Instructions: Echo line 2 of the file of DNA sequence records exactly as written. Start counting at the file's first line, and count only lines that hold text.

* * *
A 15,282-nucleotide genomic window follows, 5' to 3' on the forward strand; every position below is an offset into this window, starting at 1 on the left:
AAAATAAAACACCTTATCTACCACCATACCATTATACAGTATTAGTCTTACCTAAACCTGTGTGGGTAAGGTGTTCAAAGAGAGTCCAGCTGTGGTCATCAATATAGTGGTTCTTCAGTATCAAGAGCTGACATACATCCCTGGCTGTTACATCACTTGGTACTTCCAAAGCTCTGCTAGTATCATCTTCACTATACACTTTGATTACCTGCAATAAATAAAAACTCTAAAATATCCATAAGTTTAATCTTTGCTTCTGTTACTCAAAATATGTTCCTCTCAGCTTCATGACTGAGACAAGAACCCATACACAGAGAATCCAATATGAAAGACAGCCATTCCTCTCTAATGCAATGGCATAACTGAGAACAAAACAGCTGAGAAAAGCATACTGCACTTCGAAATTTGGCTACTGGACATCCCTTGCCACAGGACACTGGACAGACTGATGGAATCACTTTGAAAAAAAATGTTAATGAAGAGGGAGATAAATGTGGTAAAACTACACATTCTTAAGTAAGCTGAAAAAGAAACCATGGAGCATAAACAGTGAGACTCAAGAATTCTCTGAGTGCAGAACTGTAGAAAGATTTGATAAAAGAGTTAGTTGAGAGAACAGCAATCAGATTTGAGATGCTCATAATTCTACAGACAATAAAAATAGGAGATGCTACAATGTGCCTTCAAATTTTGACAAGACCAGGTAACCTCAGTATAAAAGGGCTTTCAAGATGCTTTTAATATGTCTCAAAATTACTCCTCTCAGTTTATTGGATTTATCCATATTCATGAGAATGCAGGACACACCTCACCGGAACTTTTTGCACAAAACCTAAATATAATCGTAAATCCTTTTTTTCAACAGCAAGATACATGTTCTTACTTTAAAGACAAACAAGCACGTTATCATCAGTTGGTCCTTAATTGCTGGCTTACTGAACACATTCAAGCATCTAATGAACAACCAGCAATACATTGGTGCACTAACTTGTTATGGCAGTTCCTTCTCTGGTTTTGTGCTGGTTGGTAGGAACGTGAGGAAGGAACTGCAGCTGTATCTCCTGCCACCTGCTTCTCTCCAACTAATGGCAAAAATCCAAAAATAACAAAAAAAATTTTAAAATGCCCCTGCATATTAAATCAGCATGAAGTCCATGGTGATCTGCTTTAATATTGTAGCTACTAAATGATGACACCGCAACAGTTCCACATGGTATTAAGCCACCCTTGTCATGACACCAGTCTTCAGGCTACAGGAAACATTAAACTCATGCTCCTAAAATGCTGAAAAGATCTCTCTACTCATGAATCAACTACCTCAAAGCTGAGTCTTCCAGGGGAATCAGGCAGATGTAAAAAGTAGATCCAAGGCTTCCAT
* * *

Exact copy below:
AAAATAAAACACCTTATCTACCACCATACCATTATACAGTATTAGTCTTACCTAAACCTGTGTGGGTAAGGTGTTCAAAGAGAGTCCAGCTGTGGTCATCAATATAGTGGTTCTTCAGTATCAAGAGCTGACATACATCCCTGGCTGTTACATCACTTGGTACTTCCAAAGCTCTGCTAGTATCATCTTCACTATACACTTTGATTACCTGCAATAAATAAAAACTCTAAAATATCCATAAGTTTAATCTTTGCTTCTGTTACTCAAAATATGTTCCTCTCAGCTTCATGACTGAGACAAGAACCCATACACAGAGAATCCAATATGAAAGACAGCCATTCCTCTCTAATGCAATGGCATAACTGAGAACAAAACAGCTGAGAAAAGCATACTGCACTTCGAAATTTGGCTACTGGACATCCCTTGCCACAGGACACTGGACAGACTGATGGAATCACTTTGAAAAAAAATGTTAATGAAGAGGGAGATAAATGTGGTAAAACTACACATTCTTAAGTAAGCTGAAAAAGAAACCATGGAGCATAAACAGTGAGACTCAAGAATTCTCTGAGTGCAGAACTGTAGAAAGATTTGATAAAAGAGTTAGTTGAGAGAACAGCAATCAGATTTGAGATGCTCATAATTCTACAGACAATAAAAATAGGAGATGCTACAATGTGCCTTCAAATTTTGACAAGACCAGGTAACCTCAGTATAAAAGGGCTTTCAAGATGCTTTTAATATGTCTCAAAATTACTCCTCTCAGTTTATTGGATTTATCCATATTCATGAGAATGCAGGACACACCTCACCGGAACTTTTTGCACAAAACCTAAATATAATCGTAAATCCTTTTTTTCAACAGCAAGATACATGTTCTTACTTTAAAGACAAACAAGCACGTTATCATCAGTTGGTCCTTAATTGCTGGCTTACTGAACACATTCAAGCATCTAATGAACAACCAGCAATACATTGGTGCACTAACTTGTTATGGCAGTTCCTTCTCTGGTTTTGTGCTGGTTGGTAGGAACGTGAGGAAGGAACTGCAGCTGTATCTCCTGCCACCTGCTTCTCTCCAACTAATGGCAAAAATCCAAAAATAACAAAAAAAATTTTAAAATGCCCCTGCATATTAAATCAGCATGAAGTCCATGGTGATCTGCTTTAATATTGTAGCTACTAAATGATGACACCGCAACAGTTCCACATGGTATTAAGCCACCCTTGTCATGACACCAGTCTTCAGGCTACAGGAAACATTAAACTCATGCTCCTAAAATGCTGAAAAGATCTCTCTACTCATGAATCAACTACCTCAAAGCTGAGTCTTCCAGGGGAATCAGGCAGATGTAAAAAGTAGATCCAAGGCTTCCAT